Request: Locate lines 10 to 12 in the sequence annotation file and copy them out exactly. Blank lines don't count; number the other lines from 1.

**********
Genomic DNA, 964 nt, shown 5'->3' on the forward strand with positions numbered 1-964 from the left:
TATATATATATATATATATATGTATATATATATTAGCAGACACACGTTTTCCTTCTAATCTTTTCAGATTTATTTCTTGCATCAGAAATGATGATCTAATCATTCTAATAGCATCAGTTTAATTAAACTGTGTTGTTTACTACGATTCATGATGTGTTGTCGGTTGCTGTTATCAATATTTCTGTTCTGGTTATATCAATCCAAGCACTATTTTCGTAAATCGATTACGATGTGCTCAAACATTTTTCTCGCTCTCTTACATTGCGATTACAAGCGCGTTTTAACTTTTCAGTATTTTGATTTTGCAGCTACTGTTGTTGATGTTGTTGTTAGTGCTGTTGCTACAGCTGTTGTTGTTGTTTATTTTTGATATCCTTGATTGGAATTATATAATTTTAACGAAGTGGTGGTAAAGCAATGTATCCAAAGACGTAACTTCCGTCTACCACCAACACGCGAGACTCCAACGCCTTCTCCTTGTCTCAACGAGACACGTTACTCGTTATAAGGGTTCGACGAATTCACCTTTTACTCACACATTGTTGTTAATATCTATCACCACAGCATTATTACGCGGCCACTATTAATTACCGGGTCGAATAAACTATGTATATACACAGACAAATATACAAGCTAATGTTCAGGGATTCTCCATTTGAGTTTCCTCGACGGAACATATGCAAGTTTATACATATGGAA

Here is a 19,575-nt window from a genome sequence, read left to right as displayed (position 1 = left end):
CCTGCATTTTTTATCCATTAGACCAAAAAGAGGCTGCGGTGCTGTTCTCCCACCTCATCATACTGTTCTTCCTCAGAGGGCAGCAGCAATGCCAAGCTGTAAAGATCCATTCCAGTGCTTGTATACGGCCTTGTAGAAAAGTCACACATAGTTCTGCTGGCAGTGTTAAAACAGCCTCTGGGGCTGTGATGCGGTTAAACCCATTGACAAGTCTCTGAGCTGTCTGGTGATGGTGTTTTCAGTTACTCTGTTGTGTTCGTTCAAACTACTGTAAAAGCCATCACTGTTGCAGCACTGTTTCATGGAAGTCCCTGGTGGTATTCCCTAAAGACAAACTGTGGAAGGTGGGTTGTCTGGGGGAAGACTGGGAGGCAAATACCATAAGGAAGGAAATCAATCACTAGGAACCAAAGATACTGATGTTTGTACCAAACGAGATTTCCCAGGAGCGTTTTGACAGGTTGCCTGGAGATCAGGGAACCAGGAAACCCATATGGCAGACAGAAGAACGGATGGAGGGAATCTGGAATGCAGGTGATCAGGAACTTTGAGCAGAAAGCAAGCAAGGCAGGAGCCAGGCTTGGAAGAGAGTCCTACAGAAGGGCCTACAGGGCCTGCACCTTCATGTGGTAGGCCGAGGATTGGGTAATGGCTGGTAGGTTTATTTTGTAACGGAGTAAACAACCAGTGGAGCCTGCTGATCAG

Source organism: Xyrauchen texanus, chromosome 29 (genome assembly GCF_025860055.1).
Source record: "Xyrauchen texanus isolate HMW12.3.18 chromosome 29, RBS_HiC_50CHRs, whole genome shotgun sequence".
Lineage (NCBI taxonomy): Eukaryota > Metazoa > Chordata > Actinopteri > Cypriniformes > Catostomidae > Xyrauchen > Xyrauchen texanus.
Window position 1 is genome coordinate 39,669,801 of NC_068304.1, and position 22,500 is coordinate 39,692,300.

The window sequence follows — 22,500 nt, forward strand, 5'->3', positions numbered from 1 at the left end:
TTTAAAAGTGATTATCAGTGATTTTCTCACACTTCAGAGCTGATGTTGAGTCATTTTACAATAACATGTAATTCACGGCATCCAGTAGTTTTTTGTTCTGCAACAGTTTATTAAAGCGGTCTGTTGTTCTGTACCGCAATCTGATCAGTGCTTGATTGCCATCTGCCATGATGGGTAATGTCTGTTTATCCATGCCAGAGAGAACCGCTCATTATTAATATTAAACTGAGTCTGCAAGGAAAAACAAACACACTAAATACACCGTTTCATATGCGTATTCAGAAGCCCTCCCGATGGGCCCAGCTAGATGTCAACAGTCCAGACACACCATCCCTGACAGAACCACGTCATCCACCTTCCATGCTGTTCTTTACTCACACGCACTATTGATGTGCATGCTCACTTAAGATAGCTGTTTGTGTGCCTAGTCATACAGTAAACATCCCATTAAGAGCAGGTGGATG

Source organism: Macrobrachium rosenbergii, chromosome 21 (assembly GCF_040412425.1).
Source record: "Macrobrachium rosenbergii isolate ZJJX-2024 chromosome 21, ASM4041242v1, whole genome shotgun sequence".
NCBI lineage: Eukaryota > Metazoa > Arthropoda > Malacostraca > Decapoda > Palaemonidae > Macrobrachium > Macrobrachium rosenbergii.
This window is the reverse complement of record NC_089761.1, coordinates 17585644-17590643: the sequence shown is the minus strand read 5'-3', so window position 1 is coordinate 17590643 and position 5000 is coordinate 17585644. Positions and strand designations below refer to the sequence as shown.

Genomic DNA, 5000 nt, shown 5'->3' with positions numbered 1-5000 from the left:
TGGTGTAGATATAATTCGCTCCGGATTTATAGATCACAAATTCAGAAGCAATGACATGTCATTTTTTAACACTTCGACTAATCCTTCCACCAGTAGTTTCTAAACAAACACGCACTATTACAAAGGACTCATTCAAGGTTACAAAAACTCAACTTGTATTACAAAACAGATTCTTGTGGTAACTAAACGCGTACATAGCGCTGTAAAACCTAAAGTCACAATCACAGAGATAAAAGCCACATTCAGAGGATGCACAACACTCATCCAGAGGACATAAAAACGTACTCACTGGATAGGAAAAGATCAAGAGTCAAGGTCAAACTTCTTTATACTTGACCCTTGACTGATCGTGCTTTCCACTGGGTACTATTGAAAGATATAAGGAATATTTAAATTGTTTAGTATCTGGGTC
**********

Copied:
TTTAAAAGTGATTATCAGTGATTTTCTCACACTTCAGAGCTGATGTTGAGTCATTTTACAATAACATGTAATTCACGGCATCCAGTAGTTTTTTGTTCTGCAACAGTTTATTAAAGCGGTCTGTTGTTCTGTACCGCAATCTGATCAGTGCTTGATTGCCATCTGCCATGATGGGTAATGTCTGTTTATCCATGCCAGAGAGAACCGCTCATTATTAATATTAAACTGAGTCTGCAAGGAAAAACAAACACACTAAATACACCGTTTCATATGCGTATTCAGAAGCCCTCCCGATGGGCCCAGCTAGATGTCAACAGTCCAGACACACCATCCCTGACAGAACCACGTCATCCACCTTCCATGCTGTTCTTTACTCACACGCACTATTGATGTGCATGCTCACTTAAGATAGCTGTTTGTGTGCCTAGTCATACAGTAAACATCCCATTAAGAGCAGGTGGATG

Source organism: Macrobrachium rosenbergii, chromosome 21 (assembly GCF_040412425.1).
Source record: "Macrobrachium rosenbergii isolate ZJJX-2024 chromosome 21, ASM4041242v1, whole genome shotgun sequence".